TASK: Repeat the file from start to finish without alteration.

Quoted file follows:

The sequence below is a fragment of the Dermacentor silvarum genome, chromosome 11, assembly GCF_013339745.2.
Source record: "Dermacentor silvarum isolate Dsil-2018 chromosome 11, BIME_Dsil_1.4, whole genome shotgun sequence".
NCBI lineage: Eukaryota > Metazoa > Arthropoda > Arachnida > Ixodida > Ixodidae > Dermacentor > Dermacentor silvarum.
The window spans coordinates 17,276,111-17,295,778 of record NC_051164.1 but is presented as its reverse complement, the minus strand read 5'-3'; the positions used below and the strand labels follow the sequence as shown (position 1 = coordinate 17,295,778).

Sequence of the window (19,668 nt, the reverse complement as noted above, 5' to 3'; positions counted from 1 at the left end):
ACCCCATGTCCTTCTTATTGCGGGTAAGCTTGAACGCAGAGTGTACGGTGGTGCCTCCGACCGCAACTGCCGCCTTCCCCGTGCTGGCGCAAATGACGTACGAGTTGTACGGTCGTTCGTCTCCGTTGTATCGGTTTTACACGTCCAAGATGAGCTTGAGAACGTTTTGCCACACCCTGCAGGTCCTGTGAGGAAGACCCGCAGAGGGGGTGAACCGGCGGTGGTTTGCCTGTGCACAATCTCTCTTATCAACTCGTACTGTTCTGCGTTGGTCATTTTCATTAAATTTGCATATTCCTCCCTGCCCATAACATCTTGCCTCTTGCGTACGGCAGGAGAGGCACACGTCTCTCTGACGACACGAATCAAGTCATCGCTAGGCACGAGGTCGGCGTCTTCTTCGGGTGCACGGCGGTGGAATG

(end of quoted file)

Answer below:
The sequence below is a fragment of the Dermacentor silvarum genome, chromosome 11, assembly GCF_013339745.2.
Source record: "Dermacentor silvarum isolate Dsil-2018 chromosome 11, BIME_Dsil_1.4, whole genome shotgun sequence".
NCBI lineage: Eukaryota > Metazoa > Arthropoda > Arachnida > Ixodida > Ixodidae > Dermacentor > Dermacentor silvarum.
The window spans coordinates 17,276,111-17,295,778 of record NC_051164.1 but is presented as its reverse complement, the minus strand read 5'-3'; the positions used below and the strand labels follow the sequence as shown (position 1 = coordinate 17,295,778).

Sequence of the window (19,668 nt, the reverse complement as noted above, 5' to 3'; positions counted from 1 at the left end):
ACCCCATGTCCTTCTTATTGCGGGTAAGCTTGAACGCAGAGTGTACGGTGGTGCCTCCGACCGCAACTGCCGCCTTCCCCGTGCTGGCGCAAATGACGTACGAGTTGTACGGTCGTTCGTCTCCGTTGTATCGGTTTTACACGTCCAAGATGAGCTTGAGAACGTTTTGCCACACCCTGCAGGTCCTGTGAGGAAGACCCGCAGAGGGGGTGAACCGGCGGTGGTTTGCCTGTGCACAATCTCTCTTATCAACTCGTACTGTTCTGCGTTGGTCATTTTCATTAAATTTGCATATTCCTCCCTGCCCATAACATCTTGCCTCTTGCGTACGGCAGGAGAGGCACACGTCTCTCTGACGACACGAATCAAGTCATCGCTAGGCACGAGGTCGGCGTCTTCTTCGGGTGCACGGCGGTGGAATG